This Sunday, hop on to Delhi Metro Heritage Line to savour Old Delhi sights
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This Sunday, hop on to Delhi Metro Heritage Line to savour Old Delhi sights

The Delhi Metro Heritage Line becomes operational this weekend, connecting the slice of the city between Janpath and Kashmere Gate. It’s the best mode of transport to see everything from the Janpath flea market to Jama Masjid.

delhi Updated: May 26, 2017 22:56 IST
Arghya Chakraborty
Arghya Chakraborty
Hindustan Times
Delhi Metro,Delhi Metro Heritage Line,Sightseeing
The magnificent Jama Masjid is now that much closer to every Delhiite, thanks to the new heritage line of Delhi Metro.(Arghya Chakraborty)

Delhi Metro’s new Heritage Line, which becomes operational in June, means better connectivity for north-bound passengers from Old Delhi. In traversing the breadth of Old Delhi, the Metro will also make it easier for the average Delhiite to access some of the less car-friendly places and the finer delights tucked inside the narrow lanes of the chaotic Walled City. The newest stretch of the Metro between Janpath and Kashmere Gate, once fully operational, should have a little something for everyone – the shopaholics, the foodies, and the culture buffs. Here are some of the destinations to explore once the entire line is thrown open to the public.


Masks on display at the Tibetan Market, Janpath. (Arghya Chakraborty)

The iconic path connecting Connaught Place and the roundabout nearest to Lodhi Gardens is a top destination for shoppers from all over the city. The sheer diversity of the famous market area close to Janpath Metro station means that with a bit of luck and some bargaining chops, you can almost always find what you need at a pocket-friendly price. Right outside the station, you will find the Tibetan Market with its array of antique and souvenir shops. The Gujarati Market is the one to go for if you’re looking for bright ethnic clothing and handicrafts, such as carpets, drapes, and pillow cases.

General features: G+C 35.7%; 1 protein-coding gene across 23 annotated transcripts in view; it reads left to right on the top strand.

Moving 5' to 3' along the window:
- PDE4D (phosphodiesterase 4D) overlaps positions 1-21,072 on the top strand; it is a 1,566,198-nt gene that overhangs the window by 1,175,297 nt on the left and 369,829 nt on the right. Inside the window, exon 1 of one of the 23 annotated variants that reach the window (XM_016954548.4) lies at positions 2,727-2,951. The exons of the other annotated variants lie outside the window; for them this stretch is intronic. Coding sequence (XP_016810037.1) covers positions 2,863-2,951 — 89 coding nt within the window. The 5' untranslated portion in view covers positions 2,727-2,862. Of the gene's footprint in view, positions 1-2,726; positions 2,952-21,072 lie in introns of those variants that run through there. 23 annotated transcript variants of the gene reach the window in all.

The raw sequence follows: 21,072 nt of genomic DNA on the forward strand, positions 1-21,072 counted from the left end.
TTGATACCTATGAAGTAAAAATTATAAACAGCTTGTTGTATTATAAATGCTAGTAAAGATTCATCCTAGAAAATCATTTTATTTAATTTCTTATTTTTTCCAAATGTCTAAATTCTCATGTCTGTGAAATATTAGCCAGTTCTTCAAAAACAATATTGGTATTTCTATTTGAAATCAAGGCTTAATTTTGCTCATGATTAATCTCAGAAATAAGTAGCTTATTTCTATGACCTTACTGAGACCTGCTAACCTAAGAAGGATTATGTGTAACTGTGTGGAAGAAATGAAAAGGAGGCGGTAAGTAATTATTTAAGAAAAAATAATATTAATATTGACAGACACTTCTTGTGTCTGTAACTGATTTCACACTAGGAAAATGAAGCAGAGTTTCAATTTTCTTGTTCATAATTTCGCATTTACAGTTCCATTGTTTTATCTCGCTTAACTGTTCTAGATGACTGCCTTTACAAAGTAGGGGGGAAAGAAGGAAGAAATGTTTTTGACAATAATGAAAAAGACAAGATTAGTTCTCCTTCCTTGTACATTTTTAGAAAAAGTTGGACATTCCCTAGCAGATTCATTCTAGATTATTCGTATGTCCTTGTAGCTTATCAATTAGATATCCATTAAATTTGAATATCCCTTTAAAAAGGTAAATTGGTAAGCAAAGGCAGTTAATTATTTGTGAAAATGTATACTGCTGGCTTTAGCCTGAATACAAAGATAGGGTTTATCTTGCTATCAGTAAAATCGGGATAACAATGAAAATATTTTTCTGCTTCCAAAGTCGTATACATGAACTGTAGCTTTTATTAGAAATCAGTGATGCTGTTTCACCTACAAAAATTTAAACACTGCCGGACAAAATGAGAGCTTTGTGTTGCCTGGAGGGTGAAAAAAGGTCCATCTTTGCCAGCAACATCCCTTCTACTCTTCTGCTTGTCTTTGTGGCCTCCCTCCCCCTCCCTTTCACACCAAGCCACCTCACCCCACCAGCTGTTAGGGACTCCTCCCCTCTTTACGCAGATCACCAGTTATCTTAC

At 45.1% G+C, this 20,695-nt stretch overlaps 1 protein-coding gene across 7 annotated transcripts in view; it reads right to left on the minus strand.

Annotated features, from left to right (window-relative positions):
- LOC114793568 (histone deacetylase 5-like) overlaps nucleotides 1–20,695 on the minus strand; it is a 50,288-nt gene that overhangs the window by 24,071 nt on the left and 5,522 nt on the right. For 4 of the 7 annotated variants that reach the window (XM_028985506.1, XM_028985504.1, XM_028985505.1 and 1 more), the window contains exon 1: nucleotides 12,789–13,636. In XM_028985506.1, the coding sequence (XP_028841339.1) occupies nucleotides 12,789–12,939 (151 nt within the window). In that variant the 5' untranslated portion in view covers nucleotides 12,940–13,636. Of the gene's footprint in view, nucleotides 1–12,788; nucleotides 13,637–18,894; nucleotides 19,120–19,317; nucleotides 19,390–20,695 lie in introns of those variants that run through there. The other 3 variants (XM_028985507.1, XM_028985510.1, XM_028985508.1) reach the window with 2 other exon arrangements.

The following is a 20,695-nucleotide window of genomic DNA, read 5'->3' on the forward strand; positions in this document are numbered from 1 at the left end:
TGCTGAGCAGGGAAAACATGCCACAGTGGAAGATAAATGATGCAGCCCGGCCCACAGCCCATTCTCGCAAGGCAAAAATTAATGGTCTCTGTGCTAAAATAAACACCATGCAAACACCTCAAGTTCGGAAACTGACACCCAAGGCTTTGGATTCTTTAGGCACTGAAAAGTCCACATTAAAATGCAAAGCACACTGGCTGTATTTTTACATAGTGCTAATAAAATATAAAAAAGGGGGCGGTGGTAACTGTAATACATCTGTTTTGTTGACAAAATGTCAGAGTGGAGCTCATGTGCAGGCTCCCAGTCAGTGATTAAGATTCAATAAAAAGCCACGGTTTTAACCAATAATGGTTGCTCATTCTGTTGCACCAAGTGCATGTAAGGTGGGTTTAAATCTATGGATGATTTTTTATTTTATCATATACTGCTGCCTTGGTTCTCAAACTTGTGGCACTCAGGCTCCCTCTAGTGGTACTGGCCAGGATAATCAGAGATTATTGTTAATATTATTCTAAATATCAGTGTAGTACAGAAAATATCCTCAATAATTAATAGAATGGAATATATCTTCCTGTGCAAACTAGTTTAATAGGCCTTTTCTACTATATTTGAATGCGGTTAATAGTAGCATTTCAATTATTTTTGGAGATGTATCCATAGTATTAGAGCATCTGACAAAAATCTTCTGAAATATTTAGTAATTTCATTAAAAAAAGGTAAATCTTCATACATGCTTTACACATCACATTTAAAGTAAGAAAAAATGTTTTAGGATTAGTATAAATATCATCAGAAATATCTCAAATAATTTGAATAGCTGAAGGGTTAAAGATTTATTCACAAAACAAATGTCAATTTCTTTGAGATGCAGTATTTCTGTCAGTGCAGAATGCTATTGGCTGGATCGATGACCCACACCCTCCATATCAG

Bargain hunters at the Janpath flea market. (Arghya Chakraborty)

For the younger college-going crowd, the main market and the flea market have always been the go-to place for on-point jewellery, accessories, and chic clothing – all available for a handsome discount with some skill and persistence.



The theatre festival at the National School of Drama is one of the highlights of Delhi’s culture calendar. (Arghya Chakraborty)

Long regarded as the cultural hub of the city, Mandi House is your destination of choice if you want to spend an evening away from the usual humdrum of malls and cinemas. A short walk away from the station is Kamani Auditorium – one of the biggest musical and performing arts platforms in the country, regularly playing host to the biggest names from the world of classical music, dance, and contemporary arts from all over India. Theatre buffs will not be disappointed, with the Little Theatre Group and the National School of Drama, two of the premiere venues in the country, being a stone’s throw away. Drama shows are on almost daily. There are many other auditoriums dotting the area, like Lalit Kala Kendra, Shri Ram Centre of Performing Arts, and Triveni Kala Kendra, ensuring a rich variety of cultural entertainment on any given evening, especially on weekends.